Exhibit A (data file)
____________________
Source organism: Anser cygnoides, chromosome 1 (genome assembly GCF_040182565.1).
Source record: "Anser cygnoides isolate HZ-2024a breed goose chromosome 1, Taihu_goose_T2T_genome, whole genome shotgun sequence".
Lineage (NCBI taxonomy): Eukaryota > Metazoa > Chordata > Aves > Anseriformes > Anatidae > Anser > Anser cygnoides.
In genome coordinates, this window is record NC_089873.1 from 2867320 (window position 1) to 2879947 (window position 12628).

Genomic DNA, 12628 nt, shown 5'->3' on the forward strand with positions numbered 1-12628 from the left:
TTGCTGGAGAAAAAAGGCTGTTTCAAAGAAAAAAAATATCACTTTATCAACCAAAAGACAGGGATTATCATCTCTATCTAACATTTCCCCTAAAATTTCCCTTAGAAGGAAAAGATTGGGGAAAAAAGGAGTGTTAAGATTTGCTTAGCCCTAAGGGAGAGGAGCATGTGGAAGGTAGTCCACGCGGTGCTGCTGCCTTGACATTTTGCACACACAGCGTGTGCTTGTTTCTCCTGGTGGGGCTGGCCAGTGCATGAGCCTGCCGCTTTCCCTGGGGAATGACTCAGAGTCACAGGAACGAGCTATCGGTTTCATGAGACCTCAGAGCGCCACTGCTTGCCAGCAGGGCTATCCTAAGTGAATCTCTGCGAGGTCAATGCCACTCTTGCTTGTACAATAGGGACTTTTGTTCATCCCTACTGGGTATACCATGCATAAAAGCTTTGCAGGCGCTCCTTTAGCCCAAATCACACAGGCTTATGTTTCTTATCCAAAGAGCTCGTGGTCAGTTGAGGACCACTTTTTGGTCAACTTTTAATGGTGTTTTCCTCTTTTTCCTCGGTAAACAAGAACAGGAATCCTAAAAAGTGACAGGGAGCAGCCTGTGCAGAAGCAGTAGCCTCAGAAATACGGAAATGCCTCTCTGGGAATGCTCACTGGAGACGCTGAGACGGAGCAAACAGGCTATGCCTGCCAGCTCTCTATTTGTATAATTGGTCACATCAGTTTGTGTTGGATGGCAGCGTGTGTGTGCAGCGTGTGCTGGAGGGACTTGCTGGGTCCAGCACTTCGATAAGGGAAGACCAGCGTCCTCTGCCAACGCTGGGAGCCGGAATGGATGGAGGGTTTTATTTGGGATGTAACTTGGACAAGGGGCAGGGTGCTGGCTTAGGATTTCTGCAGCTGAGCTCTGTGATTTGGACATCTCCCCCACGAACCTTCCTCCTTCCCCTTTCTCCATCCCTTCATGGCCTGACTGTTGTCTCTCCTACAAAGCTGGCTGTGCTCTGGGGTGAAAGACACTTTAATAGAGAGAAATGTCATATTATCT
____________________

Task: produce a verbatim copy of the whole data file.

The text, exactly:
Source organism: Anser cygnoides, chromosome 1 (genome assembly GCF_040182565.1).
Source record: "Anser cygnoides isolate HZ-2024a breed goose chromosome 1, Taihu_goose_T2T_genome, whole genome shotgun sequence".
Lineage (NCBI taxonomy): Eukaryota > Metazoa > Chordata > Aves > Anseriformes > Anatidae > Anser > Anser cygnoides.
In genome coordinates, this window is record NC_089873.1 from 2867320 (window position 1) to 2879947 (window position 12628).

Genomic DNA, 12628 nt, shown 5'->3' on the forward strand with positions numbered 1-12628 from the left:
TTGCTGGAGAAAAAAGGCTGTTTCAAAGAAAAAAAATATCACTTTATCAACCAAAAGACAGGGATTATCATCTCTATCTAACATTTCCCCTAAAATTTCCCTTAGAAGGAAAAGATTGGGGAAAAAAGGAGTGTTAAGATTTGCTTAGCCCTAAGGGAGAGGAGCATGTGGAAGGTAGTCCACGCGGTGCTGCTGCCTTGACATTTTGCACACACAGCGTGTGCTTGTTTCTCCTGGTGGGGCTGGCCAGTGCATGAGCCTGCCGCTTTCCCTGGGGAATGACTCAGAGTCACAGGAACGAGCTATCGGTTTCATGAGACCTCAGAGCGCCACTGCTTGCCAGCAGGGCTATCCTAAGTGAATCTCTGCGAGGTCAATGCCACTCTTGCTTGTACAATAGGGACTTTTGTTCATCCCTACTGGGTATACCATGCATAAAAGCTTTGCAGGCGCTCCTTTAGCCCAAATCACACAGGCTTATGTTTCTTATCCAAAGAGCTCGTGGTCAGTTGAGGACCACTTTTTGGTCAACTTTTAATGGTGTTTTCCTCTTTTTCCTCGGTAAACAAGAACAGGAATCCTAAAAAGTGACAGGGAGCAGCCTGTGCAGAAGCAGTAGCCTCAGAAATACGGAAATGCCTCTCTGGGAATGCTCACTGGAGACGCTGAGACGGAGCAAACAGGCTATGCCTGCCAGCTCTCTATTTGTATAATTGGTCACATCAGTTTGTGTTGGATGGCAGCGTGTGTGTGCAGCGTGTGCTGGAGGGACTTGCTGGGTCCAGCACTTCGATAAGGGAAGACCAGCGTCCTCTGCCAACGCTGGGAGCCGGAATGGATGGAGGGTTTTATTTGGGATGTAACTTGGACAAGGGGCAGGGTGCTGGCTTAGGATTTCTGCAGCTGAGCTCTGTGATTTGGACATCTCCCCCACGAACCTTCCTCCTTCCCCTTTCTCCATCCCTTCATGGCCTGACTGTTGTCTCTCCTACAAAGCTGGCTGTGCTCTGGGGTGAAAGACACTTTAATAGAGAGAAATGTCATATTATCT